[LLVMdev] RFC: auto-linking IR proposal

Michael Spencer bigcheesegs at gmail.com
Tue Jan 15 15:18:06 PST 2013

On Tue, Jan 15, 2013 at 1:17 PM, Daniel Dunbar <daniel at zuster.org> wrote:
> Hi all,
> We plan to add some auto-linking support for Mach-O, and need a scheme for
> encoding this information in the LLVM IR. We would like the same scheme to
> be able to support Microsoft's #pragma comment(lib,...) and #pragma
> comment(library, ...) features eventually.
> The current proposal is as follows:
> --
> #1. Extend module-level metadata flags (llvm.module.flags) to support two
> new behaviors:
> llvm::Module::Append - The value must be a list. Module flags with
> equivalent unique IDs and this behavior will be appended in the order that
> they are linked.
> llvm::Module::AppendUnique - The value must be a list. As with
> llvm::Module::Append, module flags with equivalent unique IDs are appended
> in the order that they are linked. However, identical MDNodes will only
> appear once in the list (at the earliest seen position).
> #2. Define a new "known" module level flag metadata "Linker Options" which
> is a list of lists of metadata strings corresponding to linker options. This
> metadata flag will use the llvm::Module::AppendUnique option.
> The options are expected to be linker specific (thus target specific), we
> make no attempt to encode the intent of the options at the IR level. The
> frontend is responsible for selecting appropriate options based on the
> target.
> The module level linker will only unique option lists, any diagnosis of
> otherwise redundant or conflicting options is expected to be handled by the
> linker.
> Example metadata for a module which is expected to link against libz and the
> Cocoa framework::
>   !0 = metadata !{ i32 6, "Linker Options",
>      metadata !{
>         !metadata { metadata !"-lz" },
>         !metadata { metadata !"-framework", metadata !"Cocoa" } } }
>   !llvm.module.flags = !{ !0 }
> --
> We have debated whether or not there is value in adopting a more strict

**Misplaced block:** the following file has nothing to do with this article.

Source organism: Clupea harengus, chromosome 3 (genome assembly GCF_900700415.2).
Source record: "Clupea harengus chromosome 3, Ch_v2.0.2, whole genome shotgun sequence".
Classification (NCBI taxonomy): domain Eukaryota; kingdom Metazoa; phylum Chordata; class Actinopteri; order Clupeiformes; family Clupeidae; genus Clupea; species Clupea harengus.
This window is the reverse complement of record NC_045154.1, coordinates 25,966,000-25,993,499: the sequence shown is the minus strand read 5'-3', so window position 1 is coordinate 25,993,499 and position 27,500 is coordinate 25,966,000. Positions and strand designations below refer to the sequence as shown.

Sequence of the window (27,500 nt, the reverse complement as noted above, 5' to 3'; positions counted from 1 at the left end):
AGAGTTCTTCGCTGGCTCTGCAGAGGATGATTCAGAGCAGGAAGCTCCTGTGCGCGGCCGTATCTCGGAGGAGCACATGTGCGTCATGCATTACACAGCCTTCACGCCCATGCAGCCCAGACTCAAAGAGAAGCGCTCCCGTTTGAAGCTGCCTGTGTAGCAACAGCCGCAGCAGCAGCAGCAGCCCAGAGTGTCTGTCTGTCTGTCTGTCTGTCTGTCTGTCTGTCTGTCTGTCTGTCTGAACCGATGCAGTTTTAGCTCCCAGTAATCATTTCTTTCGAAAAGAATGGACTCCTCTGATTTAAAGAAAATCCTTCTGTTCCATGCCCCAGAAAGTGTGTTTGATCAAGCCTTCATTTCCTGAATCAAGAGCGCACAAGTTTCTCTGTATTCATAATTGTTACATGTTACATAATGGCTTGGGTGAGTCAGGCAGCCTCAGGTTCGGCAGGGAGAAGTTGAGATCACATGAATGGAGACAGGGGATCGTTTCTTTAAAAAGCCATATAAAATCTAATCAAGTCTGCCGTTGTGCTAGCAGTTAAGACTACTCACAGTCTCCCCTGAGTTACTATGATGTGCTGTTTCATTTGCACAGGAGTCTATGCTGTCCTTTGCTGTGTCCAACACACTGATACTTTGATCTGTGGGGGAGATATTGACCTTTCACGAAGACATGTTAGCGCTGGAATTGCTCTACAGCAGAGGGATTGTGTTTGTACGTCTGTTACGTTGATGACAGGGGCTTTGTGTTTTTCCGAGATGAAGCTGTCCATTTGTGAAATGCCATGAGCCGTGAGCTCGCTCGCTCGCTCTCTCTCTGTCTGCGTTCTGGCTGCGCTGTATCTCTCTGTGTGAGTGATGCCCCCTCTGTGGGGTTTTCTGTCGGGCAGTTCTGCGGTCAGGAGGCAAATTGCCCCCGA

> schema for the metadata (i.e., declare intent more explicitly by encoding
> things like static library vs dynamic library vs framework library instead
> of using target-specific linker options). However, as we have no expectation
> that the compiler will want to inspect this data, it seems like this adds
> complexity (and reduces flexibility) for no benefit. It does, however, have
> the downside that the frontend needs to participate (and have target linker
> knowledge) in order to use the appropriate options.
> Other points of discussion:
> #1. On Mach-O, the linker will expect and enforce that each list of options
> corresponds to a single library. This will not be enforced (nor is it
> enforceable) at the IR level, and other targets wouldn't have this
> restriction (Visual Studio supports inclusion of some arbitrary flags).
> #2. On Microsoft, #pragma comment(linker, ...) will map naturally to this
> format. How #pragma comment(lib, ...) gets handled will probably depend on
> the details of how this is encoded in the COFF object files, which I am not
> yet familiar with.

On COFF #pragma comment(lib, ...) just gets turned into a linker flag
in the .drectve section.

> #3. We make no attempt to encode ordering information amongst the options,
> which limits the utility for linking against static libraries. The current
> expectation is that this feature be used for system libraries where the
> order of the options is not important. A schema that would allow encoding
> dependencies amongst libraries to be auto-linked would be substantially more
> complicated and is outside the scope of this proposal.

What do you mean by amongst the options? #pragma comment(lib, ...)
requires that the options are added in the order they occur in the
source file. This should be trivial to implement in the metadata.

> Please let me know if you have an opinion on this works, particularly if you
> want to chime in on how this might interact with ELF or COFF.
>  - Daniel

I don't know of any ELF implementation that currently supports this in
general, but adding it should't be too hard.

Go does automatic linking, but it now has its own object file format
that handles it. gccgo for ELF seems to produce .go_export sections
and <package>..import symbols which are both specific to Go.

- Michael Spencer

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